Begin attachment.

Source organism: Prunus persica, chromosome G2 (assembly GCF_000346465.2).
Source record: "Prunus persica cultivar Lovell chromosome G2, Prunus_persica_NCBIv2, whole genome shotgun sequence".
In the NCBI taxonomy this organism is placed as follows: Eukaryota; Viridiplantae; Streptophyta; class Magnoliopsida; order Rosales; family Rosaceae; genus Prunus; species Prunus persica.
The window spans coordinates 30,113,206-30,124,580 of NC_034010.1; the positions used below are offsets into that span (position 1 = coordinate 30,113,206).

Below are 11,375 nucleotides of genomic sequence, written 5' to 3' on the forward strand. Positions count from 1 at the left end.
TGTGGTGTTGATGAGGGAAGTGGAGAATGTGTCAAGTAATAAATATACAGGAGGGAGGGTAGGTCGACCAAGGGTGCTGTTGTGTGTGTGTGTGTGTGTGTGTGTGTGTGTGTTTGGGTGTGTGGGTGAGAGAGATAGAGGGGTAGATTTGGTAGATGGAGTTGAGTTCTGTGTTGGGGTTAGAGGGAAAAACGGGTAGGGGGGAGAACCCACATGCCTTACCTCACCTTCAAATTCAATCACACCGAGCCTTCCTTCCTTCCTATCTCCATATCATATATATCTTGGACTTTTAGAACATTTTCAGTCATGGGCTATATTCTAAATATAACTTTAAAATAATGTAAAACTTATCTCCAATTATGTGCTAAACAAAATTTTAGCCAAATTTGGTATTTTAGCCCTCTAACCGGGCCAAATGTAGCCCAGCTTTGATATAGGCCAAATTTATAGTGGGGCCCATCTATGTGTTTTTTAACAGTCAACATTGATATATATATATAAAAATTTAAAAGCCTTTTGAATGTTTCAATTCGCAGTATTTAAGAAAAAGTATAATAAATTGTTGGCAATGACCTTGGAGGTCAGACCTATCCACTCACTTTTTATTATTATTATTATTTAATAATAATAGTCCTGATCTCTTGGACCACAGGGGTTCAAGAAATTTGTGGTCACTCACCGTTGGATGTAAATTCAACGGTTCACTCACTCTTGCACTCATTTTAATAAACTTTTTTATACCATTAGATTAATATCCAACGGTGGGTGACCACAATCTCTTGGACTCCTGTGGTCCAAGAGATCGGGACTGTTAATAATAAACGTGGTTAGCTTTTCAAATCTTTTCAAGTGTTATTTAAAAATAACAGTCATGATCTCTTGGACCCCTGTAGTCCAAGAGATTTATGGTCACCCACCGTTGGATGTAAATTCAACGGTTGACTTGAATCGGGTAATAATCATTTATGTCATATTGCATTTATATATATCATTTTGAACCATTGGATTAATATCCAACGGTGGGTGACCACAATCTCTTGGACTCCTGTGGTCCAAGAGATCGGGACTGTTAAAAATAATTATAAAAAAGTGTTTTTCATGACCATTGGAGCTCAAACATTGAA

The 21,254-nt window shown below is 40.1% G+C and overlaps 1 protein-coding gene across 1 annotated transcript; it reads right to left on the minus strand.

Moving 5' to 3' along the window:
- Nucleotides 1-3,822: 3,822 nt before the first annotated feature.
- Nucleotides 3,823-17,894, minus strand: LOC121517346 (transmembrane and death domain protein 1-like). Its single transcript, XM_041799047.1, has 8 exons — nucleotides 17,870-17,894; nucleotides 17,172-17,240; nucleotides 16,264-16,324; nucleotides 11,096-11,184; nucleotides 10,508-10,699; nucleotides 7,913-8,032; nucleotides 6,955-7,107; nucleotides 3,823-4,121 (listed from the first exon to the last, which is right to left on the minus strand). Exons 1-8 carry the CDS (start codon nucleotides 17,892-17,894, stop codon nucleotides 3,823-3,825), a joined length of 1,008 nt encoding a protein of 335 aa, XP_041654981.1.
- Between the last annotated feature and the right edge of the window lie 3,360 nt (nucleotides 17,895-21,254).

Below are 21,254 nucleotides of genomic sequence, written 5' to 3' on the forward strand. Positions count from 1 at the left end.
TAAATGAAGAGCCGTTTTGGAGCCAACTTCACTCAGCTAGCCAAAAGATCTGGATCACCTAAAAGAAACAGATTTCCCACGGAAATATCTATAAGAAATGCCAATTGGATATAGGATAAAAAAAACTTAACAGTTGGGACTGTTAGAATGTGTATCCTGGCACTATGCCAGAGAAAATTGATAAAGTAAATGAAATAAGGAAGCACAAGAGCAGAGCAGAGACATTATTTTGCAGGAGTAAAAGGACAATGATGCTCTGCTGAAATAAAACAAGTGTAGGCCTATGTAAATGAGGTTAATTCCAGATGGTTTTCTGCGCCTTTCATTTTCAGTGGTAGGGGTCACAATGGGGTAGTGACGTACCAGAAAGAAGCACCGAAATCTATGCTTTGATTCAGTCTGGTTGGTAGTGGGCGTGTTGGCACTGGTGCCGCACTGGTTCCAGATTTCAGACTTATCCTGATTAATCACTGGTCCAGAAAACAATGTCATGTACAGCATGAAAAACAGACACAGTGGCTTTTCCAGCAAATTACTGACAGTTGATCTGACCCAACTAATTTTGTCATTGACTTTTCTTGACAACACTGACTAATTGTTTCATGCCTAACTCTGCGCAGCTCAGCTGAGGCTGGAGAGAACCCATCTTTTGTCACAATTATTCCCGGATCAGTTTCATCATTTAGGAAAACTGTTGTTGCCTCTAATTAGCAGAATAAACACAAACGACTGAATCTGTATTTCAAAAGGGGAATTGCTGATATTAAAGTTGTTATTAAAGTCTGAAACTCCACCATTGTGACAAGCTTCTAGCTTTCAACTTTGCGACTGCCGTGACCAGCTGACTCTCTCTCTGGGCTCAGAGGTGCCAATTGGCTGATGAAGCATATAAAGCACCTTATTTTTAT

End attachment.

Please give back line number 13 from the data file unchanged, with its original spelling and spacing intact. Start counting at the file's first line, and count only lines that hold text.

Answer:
TAAATGAAGAGCCGTTTTGGAGCCAACTTCACTCAGCTAGCCAAAAGATCTGGATCACCTAAAAGAAACAGATTTCCCACGGAAATATCTATAAGAAATGCCAATTGGATATAGGATAAAAAAAACTTAACAGTTGGGACTGTTAGAATGTGTATCCTGGCACTATGCCAGAGAAAATTGATAAAGTAAATGAAATAAGGAAGCACAAGAGCAGAGCAGAGACATTATTTTGCAGGAGTAAAAGGACAATGATGCTCTGCTGAAATAAAACAAGTGTAGGCCTATGTAAATGAGGTTAATTCCAGATGGTTTTCTGCGCCTTTCATTTTCAGTGGTAGGGGTCACAATGGGGTAGTGACGTACCAGAAAGAAGCACCGAAATCTATGCTTTGATTCAGTCTGGTTGGTAGTGGGCGTGTTGGCACTGGTGCCGCACTGGTTCCAGATTTCAGACTTATCCTGATTAATCACTGGTCCAGAAAACAATGTCATGTACAGCATGAAAAACAGACACAGTGGCTTTTCCAGCAAATTACTGACAGTTGATCTGACCCAACTAATTTTGTCATTGACTTTTCTTGACAACACTGACTAATTGTTTCATGCCTAACTCTGCGCAGCTCAGCTGAGGCTGGAGAGAACCCATCTTTTGTCACAATTATTCCCGGATCAGTTTCATCATTTAGGAAAACTGTTGTTGCCTCTAATTAGCAGAATAAACACAAACGACTGAATCTGTATTTCAAAAGGGGAATTGCTGATATTAAAGTTGTTATTAAAGTCTGAAACTCCACCATTGTGACAAGCTTCTAGCTTTCAACTTTGCGACTGCCGTGACCAGCTGACTCTCTCTCTGGGCTCAGAGGTGCCAATTGGCTGATGAAGCATATAAAGCACCTTATTTTTAT